Michael is presently the Commodore. Over the years, both he and Shirley have served in various volunteer capacities with the club.
During the winter Shirley looks out her window at the marina, thinking in just a few months spring will be here. “We open up on April 15, but we keep busy all winter,” she said.
On The Water
The Rushtons are now avid boaters and spend as much time as possible for two individuals who still work for a living.
“We're not retired so we have to make our trips short,” he explained. “The longest one we had was 19 days aboard and that was going to New York and back.” For 24 years Michael worked for Sobeys, a big Canadian supermarket chain. But he decided to get his MBA and now he works for an audit firm that actually finds money for a lot of large companies around the world.
His job allows him to do a lot of his work at his home office when he’s not flying across the country. “I have my desk away from the window so I don't look out and daydream,” he explained.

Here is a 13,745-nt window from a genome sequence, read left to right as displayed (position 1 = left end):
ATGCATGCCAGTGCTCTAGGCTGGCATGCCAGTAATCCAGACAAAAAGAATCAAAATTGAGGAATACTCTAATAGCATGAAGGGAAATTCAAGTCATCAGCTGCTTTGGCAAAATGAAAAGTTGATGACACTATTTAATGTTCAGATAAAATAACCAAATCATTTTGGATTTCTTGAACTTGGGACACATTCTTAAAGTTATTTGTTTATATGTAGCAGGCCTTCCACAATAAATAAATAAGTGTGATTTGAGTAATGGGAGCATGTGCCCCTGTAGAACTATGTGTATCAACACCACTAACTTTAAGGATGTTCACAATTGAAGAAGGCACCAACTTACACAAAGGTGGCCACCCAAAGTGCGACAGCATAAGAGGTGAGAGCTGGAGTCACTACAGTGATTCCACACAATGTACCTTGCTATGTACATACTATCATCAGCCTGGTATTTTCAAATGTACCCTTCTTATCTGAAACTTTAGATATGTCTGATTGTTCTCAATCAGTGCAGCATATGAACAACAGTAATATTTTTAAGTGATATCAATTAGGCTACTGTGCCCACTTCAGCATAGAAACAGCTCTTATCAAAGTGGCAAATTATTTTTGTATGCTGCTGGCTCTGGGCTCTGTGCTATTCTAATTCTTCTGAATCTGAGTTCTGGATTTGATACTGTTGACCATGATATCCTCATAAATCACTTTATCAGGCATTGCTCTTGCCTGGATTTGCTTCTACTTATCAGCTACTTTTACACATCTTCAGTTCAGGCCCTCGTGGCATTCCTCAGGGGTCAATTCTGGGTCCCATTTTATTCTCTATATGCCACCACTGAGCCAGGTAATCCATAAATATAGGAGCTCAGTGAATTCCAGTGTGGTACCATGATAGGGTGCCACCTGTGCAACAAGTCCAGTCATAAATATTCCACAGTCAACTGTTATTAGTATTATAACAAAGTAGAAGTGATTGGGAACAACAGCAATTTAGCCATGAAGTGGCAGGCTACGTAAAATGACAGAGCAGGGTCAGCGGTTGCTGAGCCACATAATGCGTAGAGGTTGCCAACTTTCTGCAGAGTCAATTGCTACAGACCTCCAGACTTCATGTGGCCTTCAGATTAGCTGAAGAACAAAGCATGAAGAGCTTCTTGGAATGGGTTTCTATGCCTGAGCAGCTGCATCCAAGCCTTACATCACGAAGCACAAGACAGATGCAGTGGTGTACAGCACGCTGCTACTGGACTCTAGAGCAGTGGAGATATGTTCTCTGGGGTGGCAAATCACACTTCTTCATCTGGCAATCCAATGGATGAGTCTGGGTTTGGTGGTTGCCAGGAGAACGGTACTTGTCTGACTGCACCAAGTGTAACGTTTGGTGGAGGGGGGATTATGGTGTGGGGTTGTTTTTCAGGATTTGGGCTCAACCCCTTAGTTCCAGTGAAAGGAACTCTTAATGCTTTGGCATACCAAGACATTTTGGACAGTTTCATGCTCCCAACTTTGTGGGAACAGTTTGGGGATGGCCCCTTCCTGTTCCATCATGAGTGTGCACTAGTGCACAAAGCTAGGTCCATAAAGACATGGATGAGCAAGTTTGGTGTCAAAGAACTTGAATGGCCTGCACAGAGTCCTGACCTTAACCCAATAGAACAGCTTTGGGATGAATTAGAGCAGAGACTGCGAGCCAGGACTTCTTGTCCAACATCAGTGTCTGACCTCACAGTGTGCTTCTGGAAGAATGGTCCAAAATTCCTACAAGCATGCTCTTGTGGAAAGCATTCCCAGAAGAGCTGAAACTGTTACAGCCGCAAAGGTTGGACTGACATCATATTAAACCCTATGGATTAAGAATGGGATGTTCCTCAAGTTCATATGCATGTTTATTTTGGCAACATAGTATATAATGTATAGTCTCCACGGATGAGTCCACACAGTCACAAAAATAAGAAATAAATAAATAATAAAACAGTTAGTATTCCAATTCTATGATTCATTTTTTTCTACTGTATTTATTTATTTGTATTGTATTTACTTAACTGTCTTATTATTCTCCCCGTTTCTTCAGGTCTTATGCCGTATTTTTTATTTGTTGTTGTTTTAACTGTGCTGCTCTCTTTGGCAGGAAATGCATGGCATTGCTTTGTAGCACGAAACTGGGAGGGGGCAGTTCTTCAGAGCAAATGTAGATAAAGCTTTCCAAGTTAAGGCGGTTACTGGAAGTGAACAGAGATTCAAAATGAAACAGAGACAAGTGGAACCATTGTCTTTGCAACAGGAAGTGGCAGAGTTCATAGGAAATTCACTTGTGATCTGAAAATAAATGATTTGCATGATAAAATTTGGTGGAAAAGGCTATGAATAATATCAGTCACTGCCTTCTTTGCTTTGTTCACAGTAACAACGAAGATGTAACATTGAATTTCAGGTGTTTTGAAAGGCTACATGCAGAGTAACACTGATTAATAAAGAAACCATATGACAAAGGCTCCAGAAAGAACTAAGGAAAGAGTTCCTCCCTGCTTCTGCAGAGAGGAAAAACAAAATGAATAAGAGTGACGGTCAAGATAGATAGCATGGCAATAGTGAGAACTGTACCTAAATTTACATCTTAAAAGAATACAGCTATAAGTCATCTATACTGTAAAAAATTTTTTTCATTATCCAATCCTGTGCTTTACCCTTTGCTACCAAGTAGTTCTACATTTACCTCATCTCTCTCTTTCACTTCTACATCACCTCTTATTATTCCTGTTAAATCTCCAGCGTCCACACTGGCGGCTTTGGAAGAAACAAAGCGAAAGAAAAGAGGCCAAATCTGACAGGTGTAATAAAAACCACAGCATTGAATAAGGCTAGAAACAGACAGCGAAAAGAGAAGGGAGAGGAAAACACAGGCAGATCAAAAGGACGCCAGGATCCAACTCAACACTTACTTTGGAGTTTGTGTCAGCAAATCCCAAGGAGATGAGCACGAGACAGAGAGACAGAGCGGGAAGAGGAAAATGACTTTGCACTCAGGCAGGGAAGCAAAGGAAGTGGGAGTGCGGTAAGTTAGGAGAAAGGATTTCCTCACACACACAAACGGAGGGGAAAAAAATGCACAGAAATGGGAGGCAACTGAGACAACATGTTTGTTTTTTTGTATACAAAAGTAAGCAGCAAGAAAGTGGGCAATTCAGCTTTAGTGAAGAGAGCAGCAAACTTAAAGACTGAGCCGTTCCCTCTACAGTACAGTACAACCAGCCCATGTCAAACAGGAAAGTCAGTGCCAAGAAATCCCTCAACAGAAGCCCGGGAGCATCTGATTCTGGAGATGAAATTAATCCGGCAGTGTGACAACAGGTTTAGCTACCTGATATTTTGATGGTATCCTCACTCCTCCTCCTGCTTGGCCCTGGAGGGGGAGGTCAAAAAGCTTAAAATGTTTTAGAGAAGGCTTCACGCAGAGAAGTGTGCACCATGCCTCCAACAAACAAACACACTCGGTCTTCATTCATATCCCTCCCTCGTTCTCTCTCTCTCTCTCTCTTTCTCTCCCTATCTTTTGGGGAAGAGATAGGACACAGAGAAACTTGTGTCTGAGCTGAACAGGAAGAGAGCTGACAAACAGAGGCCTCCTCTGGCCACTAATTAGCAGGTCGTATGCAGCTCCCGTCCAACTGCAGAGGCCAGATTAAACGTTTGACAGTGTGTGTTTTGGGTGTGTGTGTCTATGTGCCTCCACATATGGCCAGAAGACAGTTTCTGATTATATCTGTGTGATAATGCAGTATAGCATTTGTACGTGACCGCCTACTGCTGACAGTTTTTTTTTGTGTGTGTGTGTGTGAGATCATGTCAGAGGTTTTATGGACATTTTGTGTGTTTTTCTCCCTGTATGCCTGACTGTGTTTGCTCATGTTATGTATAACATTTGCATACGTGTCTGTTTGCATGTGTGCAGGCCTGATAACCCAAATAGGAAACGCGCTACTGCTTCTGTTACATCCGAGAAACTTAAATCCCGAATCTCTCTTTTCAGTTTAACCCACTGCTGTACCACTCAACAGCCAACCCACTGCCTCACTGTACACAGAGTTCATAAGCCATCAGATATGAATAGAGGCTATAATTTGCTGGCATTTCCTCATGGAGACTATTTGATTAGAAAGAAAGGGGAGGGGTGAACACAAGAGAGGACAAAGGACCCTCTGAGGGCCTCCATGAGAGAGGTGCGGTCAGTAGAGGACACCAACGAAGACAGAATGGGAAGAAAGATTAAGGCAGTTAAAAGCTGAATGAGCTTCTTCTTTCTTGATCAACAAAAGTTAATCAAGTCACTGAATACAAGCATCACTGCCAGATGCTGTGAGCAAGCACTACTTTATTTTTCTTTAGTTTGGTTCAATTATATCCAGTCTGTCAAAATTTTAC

Michael has even managed to use his boat to commute to a business meeting in Mississauga, just north across the western tip of Lake Ontario.
“We left at 8 a.m.,” Shirley said. “It's only like an hour away. We tied up and he took an Uber to the meeting. Then we had some of the business executives from his company come up. We took them for a dinner cruise to Toronto Island, barbecued and were back by 11 p.m.
Shirley also works from home doing accounting. “I've had my own business for 25 years, but always from home,” she said. “I'm almost retired. I only have a few clients left.”
But she too can work from the boat so that allows the Rushtons some flexibility in their time and more time to spend on the water.
During the past 14 months the Rushtons have owned their Neptunus 56 Express, they have logged 2,700 nautical miles.
“Many power boaters in the Great Lakes area only get 20-40 hours a year,” Michael said. “We picked up the Neptunus on May 28, 2018 and have logged 300 hours over a 14-month period with some of that time in winter storage.”
According to Shirley, the Rushtons have boated on Georgian Bay, Lake Huron, Lake Erie and Lake Ontario in 14 months.
“We went down to New York recently on the boat,” Michael said. “We went all the way to Stamford, Conn., on Long Island Sound. In June we sailed right past the Statue of Liberty.”